A: I must tell you frankly that we did not do this exercise to satisfy the international community. We did it because it was the right thing to do, in respect of committing ourselves to progressing further for the promotion and protection of HR of all Sri Lankans, especially in the context of the post-conflict phase. Our objective was not to come out with a document which would be appealing to the international community. The objective was to very clearly show our commitment on the part of the Sri Lankan Government to take certain steps to ensure that our objectives are achieved on behalf of all Sri Lankans. Thus, we had to also consider what was practical and what was not. It was a five-year action plan.
Not everything can be achieved in a five-year span. We were very sincere in what we did. If we set out to purely satisfy critics of Sri Lanka, our job would have been a propaganda exercise. This was an effort for Sri Lanka by Sri Lankans. Since this was not a propaganda exercise, some may not be entirely happy with our report. We have shown a very sincere commitment on further enhancing the situation. It is a pragmatic approach.
When I go to Geneva in October, I intend to talk about how this will be put into action. In another four years, whoever is going to do the job on behalf of Sri Lanka at the UPR will have to show what they have actually done in terms of reaching these milestones. We have to consider this action plan in that context. This is not a document that is intended to sit on a shelf and gather dust. After the action plan is completed, we have to look into the remaining challenges and begin addressing them one by one.
Q: When will you be starting the implementation of the National Action Plan? What agencies will be directly involved?
A: A host of things have to be done immediately. I have received agreement from the Cabinet of Ministers for an Inter-Ministerial Coordinating Committee. This will be chaired by me as the Human Rights Special Envoy of the President. That will be the apex body coordinating and monitoring the implementation process.
Different Government ministries and agencies will be involved in this process. The Ministry of Defence, for instance, will have a number of areas to look after. They will have to start implementing those areas. The Justice Ministry, Ministry of Child Development and Women’s Affairs, the Police, the Prison’s Department and the Foreign Employment Ministry which has a key role in relation to migrant workers, are some of them.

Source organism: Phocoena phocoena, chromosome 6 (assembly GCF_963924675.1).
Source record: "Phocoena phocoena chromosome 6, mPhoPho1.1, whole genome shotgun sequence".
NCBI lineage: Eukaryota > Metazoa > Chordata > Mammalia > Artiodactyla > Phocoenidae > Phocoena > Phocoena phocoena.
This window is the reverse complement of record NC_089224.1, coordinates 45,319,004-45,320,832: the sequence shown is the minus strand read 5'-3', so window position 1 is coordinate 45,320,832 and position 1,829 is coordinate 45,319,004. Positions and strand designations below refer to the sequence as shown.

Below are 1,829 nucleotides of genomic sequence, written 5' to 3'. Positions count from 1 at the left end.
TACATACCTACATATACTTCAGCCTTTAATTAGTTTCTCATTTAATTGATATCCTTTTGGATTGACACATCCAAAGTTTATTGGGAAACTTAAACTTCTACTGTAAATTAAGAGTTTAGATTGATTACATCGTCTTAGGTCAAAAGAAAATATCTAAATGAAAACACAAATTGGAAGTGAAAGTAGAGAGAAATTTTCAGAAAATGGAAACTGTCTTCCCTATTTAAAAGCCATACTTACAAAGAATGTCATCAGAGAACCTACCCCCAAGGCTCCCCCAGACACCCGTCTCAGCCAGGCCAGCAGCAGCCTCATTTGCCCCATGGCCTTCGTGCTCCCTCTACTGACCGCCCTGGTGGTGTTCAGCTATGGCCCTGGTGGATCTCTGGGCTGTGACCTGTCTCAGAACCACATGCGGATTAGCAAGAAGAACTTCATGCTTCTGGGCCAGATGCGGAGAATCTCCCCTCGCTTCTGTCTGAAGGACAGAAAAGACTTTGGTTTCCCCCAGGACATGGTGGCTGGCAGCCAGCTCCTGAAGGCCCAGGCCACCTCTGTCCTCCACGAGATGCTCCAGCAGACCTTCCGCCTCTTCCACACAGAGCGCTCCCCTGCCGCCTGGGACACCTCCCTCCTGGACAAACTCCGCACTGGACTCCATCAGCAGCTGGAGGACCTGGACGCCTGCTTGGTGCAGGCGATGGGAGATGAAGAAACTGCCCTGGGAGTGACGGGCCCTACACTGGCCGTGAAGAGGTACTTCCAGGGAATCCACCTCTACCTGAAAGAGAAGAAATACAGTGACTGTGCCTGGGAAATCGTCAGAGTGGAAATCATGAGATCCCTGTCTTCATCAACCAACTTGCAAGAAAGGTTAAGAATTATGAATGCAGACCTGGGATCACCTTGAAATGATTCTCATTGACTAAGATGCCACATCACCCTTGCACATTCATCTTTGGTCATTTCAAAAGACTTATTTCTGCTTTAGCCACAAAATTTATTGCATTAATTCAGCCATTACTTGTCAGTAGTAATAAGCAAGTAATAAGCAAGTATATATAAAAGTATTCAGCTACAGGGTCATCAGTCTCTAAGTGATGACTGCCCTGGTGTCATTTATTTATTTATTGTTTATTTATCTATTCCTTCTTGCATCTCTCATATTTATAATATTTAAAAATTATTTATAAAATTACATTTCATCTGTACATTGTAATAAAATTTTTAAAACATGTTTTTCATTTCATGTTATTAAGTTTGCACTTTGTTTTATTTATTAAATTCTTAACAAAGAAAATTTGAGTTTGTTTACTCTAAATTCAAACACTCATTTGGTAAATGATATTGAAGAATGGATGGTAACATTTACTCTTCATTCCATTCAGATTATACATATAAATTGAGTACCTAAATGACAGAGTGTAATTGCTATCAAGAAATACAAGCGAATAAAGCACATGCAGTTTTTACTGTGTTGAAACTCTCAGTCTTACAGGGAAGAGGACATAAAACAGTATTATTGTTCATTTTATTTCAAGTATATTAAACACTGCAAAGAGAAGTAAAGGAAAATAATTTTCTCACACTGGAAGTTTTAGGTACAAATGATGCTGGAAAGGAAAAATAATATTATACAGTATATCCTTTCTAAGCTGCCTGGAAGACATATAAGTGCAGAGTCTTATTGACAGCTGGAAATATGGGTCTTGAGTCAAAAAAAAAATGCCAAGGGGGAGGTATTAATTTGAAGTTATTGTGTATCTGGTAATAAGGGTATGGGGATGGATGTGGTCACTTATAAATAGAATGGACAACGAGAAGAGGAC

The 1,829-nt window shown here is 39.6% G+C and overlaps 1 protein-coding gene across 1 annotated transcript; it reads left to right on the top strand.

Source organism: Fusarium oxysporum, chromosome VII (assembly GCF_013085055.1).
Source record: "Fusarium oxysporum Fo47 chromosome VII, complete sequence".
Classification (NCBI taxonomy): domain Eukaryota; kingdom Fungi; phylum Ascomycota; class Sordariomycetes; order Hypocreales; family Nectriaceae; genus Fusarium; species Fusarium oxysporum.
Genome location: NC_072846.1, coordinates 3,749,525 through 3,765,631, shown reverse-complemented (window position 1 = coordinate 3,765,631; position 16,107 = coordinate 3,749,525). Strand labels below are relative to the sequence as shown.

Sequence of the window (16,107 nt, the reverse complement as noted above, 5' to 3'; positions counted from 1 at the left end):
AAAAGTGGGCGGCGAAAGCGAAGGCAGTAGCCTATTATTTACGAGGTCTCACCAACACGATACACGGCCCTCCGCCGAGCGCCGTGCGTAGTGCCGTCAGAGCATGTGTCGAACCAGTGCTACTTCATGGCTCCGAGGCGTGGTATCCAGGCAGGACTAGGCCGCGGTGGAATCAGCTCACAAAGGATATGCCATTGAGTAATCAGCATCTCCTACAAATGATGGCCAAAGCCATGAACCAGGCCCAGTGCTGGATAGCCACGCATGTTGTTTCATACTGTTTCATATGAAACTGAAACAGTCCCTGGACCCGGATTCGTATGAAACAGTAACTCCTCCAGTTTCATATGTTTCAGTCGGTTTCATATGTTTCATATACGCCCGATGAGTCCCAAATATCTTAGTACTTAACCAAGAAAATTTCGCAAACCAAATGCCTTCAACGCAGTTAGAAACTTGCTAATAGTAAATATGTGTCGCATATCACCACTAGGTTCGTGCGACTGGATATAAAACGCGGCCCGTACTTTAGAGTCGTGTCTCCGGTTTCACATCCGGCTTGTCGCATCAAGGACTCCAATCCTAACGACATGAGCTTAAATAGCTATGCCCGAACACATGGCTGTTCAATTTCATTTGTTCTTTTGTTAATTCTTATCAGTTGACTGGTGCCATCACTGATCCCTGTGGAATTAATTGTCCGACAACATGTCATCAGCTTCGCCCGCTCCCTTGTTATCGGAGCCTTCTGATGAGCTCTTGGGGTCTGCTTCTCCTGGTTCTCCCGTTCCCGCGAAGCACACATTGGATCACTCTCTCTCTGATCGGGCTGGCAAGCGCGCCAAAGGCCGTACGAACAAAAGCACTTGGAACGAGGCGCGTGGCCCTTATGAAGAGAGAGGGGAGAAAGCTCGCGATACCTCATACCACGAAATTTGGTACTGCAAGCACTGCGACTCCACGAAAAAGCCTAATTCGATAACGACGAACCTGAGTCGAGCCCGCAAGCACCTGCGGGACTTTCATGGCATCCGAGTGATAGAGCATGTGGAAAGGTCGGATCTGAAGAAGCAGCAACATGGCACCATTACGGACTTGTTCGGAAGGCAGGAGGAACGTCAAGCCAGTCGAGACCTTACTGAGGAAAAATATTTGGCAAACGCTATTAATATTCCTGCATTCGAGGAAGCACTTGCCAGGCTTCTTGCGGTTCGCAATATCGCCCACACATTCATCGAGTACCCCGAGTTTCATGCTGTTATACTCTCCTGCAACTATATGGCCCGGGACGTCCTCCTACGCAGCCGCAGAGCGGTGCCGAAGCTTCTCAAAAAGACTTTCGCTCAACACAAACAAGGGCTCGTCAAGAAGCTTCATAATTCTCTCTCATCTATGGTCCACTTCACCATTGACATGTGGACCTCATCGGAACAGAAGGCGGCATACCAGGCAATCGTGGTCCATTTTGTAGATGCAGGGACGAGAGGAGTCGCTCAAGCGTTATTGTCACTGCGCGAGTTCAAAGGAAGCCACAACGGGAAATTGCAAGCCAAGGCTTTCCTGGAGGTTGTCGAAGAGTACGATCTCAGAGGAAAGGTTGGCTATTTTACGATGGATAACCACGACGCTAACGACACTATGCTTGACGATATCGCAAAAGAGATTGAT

There are many ministries and State agencies who are tied to this as per their individual mandates. The committee that I will be chairing will regularly hold meetings and engage with those State institutions and review the progress.
We embarked on this at the outset in a very systematic manner and no institution would be able to back out now.
The whole process involved a comprehensive consultative phase. Until the document came out, all the stakeholders were involved at the sub-committee level and their concerns were accommodated. The priorities were re-arranged in line with their inputs.
Finally I presented the document to the Cabinet of Ministers to arrive at a consolidated position. It was not necessary for me to put it to the Cabinet. That showed the commitment of the Government.
Q: In the course of implementing this Action Plan, do you require changes to the existing laws?
A: There are certain legislative steps that will have to be taken. The relevant ministries will have to start taking legislative steps to fall in line with the Action Plan.
This is not going to be implemented by the committee that I head. The implementation will have to be done by different government ministries and agencies.
I will make sure that these ministries are coordinated comprehensively and monitored regularly to ensure that these milestones are achieved. There is no going back now.
Q: Could you elaborate on the role of this Inter-Ministerial Committee that will coordinate the implementation of the Action Plan?
A: I cannot give you all the details. I will chair the Committee. I would not think that anyone will question my commitment. It will also be a strategy to ensure that the diversity we have in our country, the multi-ethnic, multi-religious, multi-lingual and multicultural community that is Sri Lanka would be protected and nurtured further; to feel that they are not being trampled upon and that we are one nation and one people.